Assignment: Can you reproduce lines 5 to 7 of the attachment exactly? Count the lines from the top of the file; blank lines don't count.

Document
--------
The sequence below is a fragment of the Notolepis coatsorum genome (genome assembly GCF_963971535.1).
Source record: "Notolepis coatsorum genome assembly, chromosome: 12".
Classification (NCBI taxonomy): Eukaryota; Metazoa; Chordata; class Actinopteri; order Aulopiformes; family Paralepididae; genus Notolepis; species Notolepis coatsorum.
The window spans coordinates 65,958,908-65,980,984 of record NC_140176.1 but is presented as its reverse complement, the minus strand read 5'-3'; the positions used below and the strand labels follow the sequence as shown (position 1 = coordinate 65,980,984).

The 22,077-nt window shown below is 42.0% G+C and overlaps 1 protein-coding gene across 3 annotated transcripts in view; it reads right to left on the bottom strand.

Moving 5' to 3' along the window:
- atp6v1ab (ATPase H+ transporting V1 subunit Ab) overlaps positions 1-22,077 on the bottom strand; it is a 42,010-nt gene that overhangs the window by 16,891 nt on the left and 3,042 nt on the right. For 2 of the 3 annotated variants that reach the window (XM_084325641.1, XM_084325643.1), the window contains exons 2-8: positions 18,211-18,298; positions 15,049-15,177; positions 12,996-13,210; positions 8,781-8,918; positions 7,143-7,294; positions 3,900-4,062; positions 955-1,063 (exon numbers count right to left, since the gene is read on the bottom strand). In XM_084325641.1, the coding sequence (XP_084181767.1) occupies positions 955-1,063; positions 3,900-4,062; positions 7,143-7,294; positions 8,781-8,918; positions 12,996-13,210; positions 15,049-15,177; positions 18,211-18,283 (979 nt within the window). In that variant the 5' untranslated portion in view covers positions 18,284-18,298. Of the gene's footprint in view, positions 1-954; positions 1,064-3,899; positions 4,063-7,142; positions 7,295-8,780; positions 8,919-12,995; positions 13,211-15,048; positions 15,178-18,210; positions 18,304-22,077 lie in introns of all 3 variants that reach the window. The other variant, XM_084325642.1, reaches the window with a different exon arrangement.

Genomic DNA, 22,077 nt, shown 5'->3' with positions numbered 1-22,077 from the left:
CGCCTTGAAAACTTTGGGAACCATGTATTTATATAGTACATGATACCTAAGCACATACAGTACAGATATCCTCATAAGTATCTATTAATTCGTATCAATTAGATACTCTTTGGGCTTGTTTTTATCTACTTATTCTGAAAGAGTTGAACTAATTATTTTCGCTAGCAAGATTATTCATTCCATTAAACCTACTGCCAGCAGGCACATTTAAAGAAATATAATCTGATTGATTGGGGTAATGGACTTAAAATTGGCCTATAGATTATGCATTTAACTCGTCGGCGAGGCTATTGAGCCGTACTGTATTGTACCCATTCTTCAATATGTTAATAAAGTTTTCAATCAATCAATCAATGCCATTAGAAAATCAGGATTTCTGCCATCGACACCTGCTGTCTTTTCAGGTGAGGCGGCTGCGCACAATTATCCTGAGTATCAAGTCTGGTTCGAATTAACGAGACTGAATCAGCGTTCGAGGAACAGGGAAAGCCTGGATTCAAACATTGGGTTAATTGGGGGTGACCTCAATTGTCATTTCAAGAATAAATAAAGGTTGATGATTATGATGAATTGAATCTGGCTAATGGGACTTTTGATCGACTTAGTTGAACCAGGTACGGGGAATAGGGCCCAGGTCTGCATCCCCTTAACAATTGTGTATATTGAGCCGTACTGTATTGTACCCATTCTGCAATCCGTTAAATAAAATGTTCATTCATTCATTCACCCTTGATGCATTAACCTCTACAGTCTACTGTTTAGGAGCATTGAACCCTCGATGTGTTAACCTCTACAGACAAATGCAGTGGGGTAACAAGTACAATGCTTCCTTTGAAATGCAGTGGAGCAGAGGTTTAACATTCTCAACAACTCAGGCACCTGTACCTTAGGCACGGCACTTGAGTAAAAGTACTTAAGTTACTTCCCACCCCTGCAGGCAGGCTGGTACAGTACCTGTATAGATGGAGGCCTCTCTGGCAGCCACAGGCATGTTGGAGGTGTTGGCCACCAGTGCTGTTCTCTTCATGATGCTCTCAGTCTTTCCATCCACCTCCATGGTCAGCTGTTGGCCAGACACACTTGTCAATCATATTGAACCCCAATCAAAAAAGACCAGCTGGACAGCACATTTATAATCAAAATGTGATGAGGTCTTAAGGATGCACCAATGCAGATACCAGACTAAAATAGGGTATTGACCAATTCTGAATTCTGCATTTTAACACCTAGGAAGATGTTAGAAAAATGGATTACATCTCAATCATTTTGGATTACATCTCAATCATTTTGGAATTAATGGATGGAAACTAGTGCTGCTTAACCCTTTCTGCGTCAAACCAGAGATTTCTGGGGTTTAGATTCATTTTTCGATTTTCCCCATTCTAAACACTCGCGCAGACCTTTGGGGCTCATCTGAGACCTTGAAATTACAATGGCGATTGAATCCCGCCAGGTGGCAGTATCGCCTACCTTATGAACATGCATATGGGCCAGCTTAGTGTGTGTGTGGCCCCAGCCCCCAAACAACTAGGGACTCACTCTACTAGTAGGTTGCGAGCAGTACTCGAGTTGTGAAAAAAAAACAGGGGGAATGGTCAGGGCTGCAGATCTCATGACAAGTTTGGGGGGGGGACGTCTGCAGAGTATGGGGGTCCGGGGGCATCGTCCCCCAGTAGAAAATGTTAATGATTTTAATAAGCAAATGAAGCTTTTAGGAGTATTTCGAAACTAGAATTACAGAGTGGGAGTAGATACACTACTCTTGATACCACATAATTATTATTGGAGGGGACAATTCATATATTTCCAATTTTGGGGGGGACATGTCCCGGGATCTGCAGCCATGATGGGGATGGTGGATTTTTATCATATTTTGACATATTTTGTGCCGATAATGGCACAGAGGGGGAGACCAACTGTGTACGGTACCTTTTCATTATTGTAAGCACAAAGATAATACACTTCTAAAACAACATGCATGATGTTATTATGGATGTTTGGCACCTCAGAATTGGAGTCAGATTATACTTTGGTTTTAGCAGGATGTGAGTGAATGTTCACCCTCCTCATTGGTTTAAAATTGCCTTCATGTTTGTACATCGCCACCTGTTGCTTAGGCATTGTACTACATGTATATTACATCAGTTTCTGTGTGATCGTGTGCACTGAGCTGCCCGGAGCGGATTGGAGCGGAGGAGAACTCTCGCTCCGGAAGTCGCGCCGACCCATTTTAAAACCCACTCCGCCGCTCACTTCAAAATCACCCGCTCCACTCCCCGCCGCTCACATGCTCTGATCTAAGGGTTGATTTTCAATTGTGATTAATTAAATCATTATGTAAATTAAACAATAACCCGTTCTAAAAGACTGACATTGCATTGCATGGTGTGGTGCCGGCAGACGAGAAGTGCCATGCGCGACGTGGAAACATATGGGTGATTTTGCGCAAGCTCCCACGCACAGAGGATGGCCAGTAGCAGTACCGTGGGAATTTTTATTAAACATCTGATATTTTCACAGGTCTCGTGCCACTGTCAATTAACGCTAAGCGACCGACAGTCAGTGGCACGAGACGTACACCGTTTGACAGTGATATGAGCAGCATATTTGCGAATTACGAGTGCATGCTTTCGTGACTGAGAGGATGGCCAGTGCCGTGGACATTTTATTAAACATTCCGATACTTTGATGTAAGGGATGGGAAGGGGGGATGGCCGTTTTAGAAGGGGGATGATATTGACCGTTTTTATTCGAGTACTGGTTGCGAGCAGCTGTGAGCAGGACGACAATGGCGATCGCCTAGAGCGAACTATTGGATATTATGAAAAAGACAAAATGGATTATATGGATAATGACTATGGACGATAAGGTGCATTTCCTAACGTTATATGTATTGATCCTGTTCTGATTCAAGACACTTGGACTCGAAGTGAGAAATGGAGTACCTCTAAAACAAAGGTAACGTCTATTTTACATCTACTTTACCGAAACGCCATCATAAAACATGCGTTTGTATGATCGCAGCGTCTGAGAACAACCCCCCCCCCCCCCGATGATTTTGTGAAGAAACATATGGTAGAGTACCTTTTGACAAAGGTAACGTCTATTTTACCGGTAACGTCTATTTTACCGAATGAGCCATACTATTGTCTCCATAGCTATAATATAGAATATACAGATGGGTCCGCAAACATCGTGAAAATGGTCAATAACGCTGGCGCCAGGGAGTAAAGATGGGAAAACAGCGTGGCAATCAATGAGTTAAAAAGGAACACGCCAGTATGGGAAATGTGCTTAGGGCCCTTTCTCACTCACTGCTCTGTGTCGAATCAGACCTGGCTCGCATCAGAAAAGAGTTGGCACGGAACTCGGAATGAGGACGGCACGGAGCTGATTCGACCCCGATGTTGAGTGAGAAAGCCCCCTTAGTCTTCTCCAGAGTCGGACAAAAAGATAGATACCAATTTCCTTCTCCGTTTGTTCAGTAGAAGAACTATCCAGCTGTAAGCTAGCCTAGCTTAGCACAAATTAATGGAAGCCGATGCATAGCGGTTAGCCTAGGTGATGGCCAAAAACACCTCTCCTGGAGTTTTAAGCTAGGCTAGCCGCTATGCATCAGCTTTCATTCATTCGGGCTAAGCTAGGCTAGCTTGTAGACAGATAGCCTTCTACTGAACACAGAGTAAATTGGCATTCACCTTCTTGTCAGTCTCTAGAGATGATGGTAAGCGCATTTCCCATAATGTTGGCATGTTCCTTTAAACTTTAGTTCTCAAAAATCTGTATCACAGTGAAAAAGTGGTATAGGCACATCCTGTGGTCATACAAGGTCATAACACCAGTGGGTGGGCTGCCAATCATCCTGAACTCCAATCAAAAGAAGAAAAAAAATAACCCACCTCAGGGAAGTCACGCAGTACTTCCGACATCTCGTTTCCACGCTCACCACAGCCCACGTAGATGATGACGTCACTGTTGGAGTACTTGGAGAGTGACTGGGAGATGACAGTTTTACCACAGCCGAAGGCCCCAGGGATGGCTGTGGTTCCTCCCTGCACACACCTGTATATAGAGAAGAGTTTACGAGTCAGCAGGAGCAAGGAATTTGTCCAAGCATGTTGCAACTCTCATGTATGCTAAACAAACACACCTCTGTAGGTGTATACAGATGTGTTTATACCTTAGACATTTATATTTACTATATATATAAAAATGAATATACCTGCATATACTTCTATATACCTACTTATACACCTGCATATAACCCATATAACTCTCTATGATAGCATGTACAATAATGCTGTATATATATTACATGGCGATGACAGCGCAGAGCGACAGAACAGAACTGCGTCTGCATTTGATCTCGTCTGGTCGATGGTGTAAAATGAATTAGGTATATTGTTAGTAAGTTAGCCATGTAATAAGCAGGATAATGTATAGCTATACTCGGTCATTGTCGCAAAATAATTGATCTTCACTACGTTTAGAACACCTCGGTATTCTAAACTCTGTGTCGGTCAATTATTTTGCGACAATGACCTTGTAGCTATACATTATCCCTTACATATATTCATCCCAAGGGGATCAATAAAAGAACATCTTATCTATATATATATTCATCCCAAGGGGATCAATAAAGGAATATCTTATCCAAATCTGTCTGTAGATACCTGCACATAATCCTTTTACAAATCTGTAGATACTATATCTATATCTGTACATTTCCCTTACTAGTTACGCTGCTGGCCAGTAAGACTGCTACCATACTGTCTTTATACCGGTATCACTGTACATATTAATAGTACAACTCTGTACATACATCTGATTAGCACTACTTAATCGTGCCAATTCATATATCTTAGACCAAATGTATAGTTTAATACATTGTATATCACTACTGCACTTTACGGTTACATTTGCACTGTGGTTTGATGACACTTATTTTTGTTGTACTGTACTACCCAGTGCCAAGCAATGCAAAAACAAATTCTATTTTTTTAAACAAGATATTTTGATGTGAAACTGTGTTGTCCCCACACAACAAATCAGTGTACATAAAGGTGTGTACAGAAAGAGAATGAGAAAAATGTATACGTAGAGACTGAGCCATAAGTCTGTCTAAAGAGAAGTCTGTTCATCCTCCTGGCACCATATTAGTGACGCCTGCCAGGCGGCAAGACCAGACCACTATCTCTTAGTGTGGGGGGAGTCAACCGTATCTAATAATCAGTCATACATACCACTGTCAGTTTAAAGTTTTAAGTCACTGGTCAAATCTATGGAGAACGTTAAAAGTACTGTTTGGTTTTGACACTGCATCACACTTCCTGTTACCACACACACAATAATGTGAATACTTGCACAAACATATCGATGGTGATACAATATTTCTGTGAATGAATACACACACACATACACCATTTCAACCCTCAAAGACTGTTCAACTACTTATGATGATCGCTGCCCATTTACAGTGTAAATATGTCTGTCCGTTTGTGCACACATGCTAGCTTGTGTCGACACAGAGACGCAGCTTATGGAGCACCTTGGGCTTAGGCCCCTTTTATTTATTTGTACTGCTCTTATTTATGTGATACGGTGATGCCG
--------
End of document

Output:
The 22,077-nt window shown below is 42.0% G+C and overlaps 1 protein-coding gene across 3 annotated transcripts in view; it reads right to left on the bottom strand.

Moving 5' to 3' along the window:
- atp6v1ab (ATPase H+ transporting V1 subunit Ab) overlaps positions 1-22,077 on the bottom strand; it is a 42,010-nt gene that overhangs the window by 16,891 nt on the left and 3,042 nt on the right. For 2 of the 3 annotated variants that reach the window (XM_084325641.1, XM_084325643.1), the window contains exons 2-8: positions 18,211-18,298; positions 15,049-15,177; positions 12,996-13,210; positions 8,781-8,918; positions 7,143-7,294; positions 3,900-4,062; positions 955-1,063 (exon numbers count right to left, since the gene is read on the bottom strand). In XM_084325641.1, the coding sequence (XP_084181767.1) occupies positions 955-1,063; positions 3,900-4,062; positions 7,143-7,294; positions 8,781-8,918; positions 12,996-13,210; positions 15,049-15,177; positions 18,211-18,283 (979 nt within the window). In that variant the 5' untranslated portion in view covers positions 18,284-18,298. Of the gene's footprint in view, positions 1-954; positions 1,064-3,899; positions 4,063-7,142; positions 7,295-8,780; positions 8,919-12,995; positions 13,211-15,048; positions 15,178-18,210; positions 18,304-22,077 lie in introns of all 3 variants that reach the window. The other variant, XM_084325642.1, reaches the window with a different exon arrangement.